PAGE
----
What are some of your annual traditions for spring cleaning, general clutter reduction, or sanity benefiting whirlwind reorganizations of your home?

Concerning Anger

Marc Scattergood

This is an unusual post for this blog. I usually keep it focused on things related to shrinking the stuff in our house, the clutter in our lives. Financial independence. This is about... The past month. It's fairly political in nature, and represents my views on things, and likely much of my spouses views. Comments are on, and are of course welcome. With all the normal rules. Be respectful of the others posting. You don't have to like their views or opinions, but debate those views or opinions, not their value as another human. I will ban hard and fast anyone I deem to being a dickhead on our blog. I did try and focus on some things my partner and I can do to make a difference, but it is, as the tag and category indicate, partially a rant. This is my lectern. On rare occasions it will get used for this. I will try and keep it a rare occurrence, however. But I'll always try and keep it constructive. Ranting just to rant is a bad habit to get into. If we can't seek solutions, we're just screaming into the hurricane.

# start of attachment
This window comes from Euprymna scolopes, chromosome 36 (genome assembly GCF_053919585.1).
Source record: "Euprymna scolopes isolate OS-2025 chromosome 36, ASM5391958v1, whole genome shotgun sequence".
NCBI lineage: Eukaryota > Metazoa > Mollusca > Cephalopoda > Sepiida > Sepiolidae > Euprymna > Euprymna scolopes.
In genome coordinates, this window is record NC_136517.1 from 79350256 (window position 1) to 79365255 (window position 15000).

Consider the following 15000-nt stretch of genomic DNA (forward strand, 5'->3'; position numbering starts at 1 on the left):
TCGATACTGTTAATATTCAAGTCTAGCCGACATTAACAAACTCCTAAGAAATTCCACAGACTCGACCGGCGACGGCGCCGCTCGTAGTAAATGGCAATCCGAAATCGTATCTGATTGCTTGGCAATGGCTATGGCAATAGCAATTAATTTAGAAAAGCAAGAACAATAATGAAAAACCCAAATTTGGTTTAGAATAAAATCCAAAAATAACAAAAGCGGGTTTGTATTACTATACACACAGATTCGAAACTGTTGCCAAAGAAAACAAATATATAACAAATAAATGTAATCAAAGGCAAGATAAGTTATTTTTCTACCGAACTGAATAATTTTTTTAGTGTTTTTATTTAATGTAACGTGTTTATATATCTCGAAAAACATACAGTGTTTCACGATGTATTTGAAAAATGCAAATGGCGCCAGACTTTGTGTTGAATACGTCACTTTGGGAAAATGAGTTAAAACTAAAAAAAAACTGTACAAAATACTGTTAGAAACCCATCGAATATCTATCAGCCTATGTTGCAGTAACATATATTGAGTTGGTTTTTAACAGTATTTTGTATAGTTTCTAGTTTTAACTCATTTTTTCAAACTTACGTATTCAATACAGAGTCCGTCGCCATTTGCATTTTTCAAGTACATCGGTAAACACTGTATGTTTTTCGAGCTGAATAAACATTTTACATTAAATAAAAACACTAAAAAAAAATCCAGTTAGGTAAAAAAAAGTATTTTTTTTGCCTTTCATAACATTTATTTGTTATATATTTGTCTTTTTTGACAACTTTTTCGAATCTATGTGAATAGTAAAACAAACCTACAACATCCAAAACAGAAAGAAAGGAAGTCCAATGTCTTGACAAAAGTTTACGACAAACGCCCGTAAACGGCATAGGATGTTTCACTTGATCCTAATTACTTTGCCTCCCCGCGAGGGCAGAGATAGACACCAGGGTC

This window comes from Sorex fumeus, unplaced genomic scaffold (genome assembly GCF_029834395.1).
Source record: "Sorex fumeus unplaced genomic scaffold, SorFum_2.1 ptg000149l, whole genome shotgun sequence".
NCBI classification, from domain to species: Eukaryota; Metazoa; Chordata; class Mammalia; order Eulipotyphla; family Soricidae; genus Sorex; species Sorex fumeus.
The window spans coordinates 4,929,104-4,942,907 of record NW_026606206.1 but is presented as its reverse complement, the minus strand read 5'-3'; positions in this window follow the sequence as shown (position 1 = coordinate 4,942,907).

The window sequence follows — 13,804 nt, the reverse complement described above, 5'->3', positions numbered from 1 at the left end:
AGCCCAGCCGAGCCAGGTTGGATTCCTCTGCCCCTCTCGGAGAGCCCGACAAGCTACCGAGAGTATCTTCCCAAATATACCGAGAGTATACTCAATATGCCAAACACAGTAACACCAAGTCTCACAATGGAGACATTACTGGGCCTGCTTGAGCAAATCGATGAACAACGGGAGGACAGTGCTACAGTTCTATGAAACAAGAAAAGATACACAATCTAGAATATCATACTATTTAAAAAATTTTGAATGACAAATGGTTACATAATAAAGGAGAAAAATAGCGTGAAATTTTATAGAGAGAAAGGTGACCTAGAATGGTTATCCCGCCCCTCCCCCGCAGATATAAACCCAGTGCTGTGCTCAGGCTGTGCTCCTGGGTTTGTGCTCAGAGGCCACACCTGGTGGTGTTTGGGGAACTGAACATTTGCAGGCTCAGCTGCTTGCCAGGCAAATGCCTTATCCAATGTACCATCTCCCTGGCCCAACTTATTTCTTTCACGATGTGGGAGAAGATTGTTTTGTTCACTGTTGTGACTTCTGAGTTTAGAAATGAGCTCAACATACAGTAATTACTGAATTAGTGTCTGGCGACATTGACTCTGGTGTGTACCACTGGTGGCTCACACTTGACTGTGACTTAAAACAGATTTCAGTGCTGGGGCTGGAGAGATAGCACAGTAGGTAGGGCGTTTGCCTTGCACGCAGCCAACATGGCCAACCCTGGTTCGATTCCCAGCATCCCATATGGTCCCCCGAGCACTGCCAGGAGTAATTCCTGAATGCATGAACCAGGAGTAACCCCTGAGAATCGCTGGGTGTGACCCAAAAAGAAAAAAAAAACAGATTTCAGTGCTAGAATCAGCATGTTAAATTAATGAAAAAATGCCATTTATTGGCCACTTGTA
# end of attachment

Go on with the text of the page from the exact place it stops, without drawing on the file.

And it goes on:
I've been really angry lately.

I'm sure some of you have noticed.

I should be working on some projects I have going right now, but after almost a month of bottling this in, I need to get it out. Somehow.

I wish I could pin my anger on any single thing. Some of the cause is obvious. Other parts, less so.

Of course, I'm angry at the person barely a quarter of our electorate decided should be our president. But I'm far angrier at the almost 50% of Americans who either couldn't be bothered to vote, or even worse, were disenfranchised - mostly by a right wing who claim voter fraud that has no statistical evidence, but really, just want to eliminate urban voters.